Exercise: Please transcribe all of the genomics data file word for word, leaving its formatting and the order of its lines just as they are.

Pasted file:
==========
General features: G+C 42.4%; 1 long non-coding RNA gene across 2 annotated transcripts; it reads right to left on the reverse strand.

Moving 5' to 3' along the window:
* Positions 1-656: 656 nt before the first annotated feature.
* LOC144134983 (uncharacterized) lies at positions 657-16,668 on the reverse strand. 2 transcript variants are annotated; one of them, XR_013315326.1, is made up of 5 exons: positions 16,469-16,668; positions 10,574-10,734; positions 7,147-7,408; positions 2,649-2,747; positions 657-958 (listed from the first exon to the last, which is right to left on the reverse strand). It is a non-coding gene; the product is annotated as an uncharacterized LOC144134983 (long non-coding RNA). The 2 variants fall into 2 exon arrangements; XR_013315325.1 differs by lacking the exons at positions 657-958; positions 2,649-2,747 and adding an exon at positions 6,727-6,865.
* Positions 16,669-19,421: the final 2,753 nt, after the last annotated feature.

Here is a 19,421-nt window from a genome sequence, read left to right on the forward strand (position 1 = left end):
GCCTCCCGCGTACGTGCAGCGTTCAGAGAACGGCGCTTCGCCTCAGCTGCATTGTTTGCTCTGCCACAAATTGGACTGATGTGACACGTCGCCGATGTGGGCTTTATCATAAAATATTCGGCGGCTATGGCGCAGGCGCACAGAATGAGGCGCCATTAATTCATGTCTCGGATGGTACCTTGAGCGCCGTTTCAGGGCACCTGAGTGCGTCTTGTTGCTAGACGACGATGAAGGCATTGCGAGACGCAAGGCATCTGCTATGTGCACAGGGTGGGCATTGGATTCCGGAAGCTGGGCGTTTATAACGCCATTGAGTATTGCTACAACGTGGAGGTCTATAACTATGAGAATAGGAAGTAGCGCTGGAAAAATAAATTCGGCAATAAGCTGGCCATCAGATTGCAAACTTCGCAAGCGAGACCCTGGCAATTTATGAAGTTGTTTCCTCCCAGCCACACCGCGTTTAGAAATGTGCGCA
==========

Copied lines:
General features: G+C 42.4%; 1 long non-coding RNA gene across 2 annotated transcripts; it reads right to left on the reverse strand.

Moving 5' to 3' along the window:
* Positions 1-656: 656 nt before the first annotated feature.
* LOC144134983 (uncharacterized) lies at positions 657-16,668 on the reverse strand. 2 transcript variants are annotated; one of them, XR_013315326.1, is made up of 5 exons: positions 16,469-16,668; positions 10,574-10,734; positions 7,147-7,408; positions 2,649-2,747; positions 657-958 (listed from the first exon to the last, which is right to left on the reverse strand). It is a non-coding gene; the product is annotated as an uncharacterized LOC144134983 (long non-coding RNA). The 2 variants fall into 2 exon arrangements; XR_013315325.1 differs by lacking the exons at positions 657-958; positions 2,649-2,747 and adding an exon at positions 6,727-6,865.
* Positions 16,669-19,421: the final 2,753 nt, after the last annotated feature.

Here is a 19,421-nt window from a genome sequence, read left to right on the forward strand (position 1 = left end):
GCCTCCCGCGTACGTGCAGCGTTCAGAGAACGGCGCTTCGCCTCAGCTGCATTGTTTGCTCTGCCACAAATTGGACTGATGTGACACGTCGCCGATGTGGGCTTTATCATAAAATATTCGGCGGCTATGGCGCAGGCGCACAGAATGAGGCGCCATTAATTCATGTCTCGGATGGTACCTTGAGCGCCGTTTCAGGGCACCTGAGTGCGTCTTGTTGCTAGACGACGATGAAGGCATTGCGAGACGCAAGGCATCTGCTATGTGCACAGGGTGGGCATTGGATTCCGGAAGCTGGGCGTTTATAACGCCATTGAGTATTGCTACAACGTGGAGGTCTATAACTATGAGAATAGGAAGTAGCGCTGGAAAAATAAATTCGGCAATAAGCTGGCCATCAGATTGCAAACTTCGCAAGCGAGACCCTGGCAATTTATGAAGTTGTTTCCTCCCAGCCACACCGCGTTTAGAAATGTGCGCA